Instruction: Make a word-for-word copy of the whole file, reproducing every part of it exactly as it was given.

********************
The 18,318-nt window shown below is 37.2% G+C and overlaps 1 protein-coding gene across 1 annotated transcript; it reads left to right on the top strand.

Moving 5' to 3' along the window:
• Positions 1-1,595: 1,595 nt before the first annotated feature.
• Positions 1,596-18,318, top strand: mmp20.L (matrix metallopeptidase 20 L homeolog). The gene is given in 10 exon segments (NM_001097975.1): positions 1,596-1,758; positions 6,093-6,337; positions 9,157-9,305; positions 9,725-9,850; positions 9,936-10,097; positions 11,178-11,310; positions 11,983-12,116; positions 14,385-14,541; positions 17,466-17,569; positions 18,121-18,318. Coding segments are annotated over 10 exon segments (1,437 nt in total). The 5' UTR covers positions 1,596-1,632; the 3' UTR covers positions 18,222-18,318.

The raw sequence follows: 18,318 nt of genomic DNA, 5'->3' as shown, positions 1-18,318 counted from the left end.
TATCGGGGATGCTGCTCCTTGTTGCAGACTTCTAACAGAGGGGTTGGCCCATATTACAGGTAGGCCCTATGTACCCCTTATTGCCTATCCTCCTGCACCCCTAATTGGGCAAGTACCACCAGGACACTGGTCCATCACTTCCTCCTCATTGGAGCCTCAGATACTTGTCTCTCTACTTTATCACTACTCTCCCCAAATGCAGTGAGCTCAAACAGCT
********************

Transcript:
The 18,318-nt window shown below is 37.2% G+C and overlaps 1 protein-coding gene across 1 annotated transcript; it reads left to right on the top strand.

Moving 5' to 3' along the window:
• Positions 1-1,595: 1,595 nt before the first annotated feature.
• Positions 1,596-18,318, top strand: mmp20.L (matrix metallopeptidase 20 L homeolog). The gene is given in 10 exon segments (NM_001097975.1): positions 1,596-1,758; positions 6,093-6,337; positions 9,157-9,305; positions 9,725-9,850; positions 9,936-10,097; positions 11,178-11,310; positions 11,983-12,116; positions 14,385-14,541; positions 17,466-17,569; positions 18,121-18,318. Coding segments are annotated over 10 exon segments (1,437 nt in total). The 5' UTR covers positions 1,596-1,632; the 3' UTR covers positions 18,222-18,318.

The raw sequence follows: 18,318 nt of genomic DNA, 5'->3' as shown, positions 1-18,318 counted from the left end.
TATCGGGGATGCTGCTCCTTGTTGCAGACTTCTAACAGAGGGGTTGGCCCATATTACAGGTAGGCCCTATGTACCCCTTATTGCCTATCCTCCTGCACCCCTAATTGGGCAAGTACCACCAGGACACTGGTCCATCACTTCCTCCTCATTGGAGCCTCAGATACTTGTCTCTCTACTTTATCACTACTCTCCCCAAATGCAGTGAGCTCAAACAGCT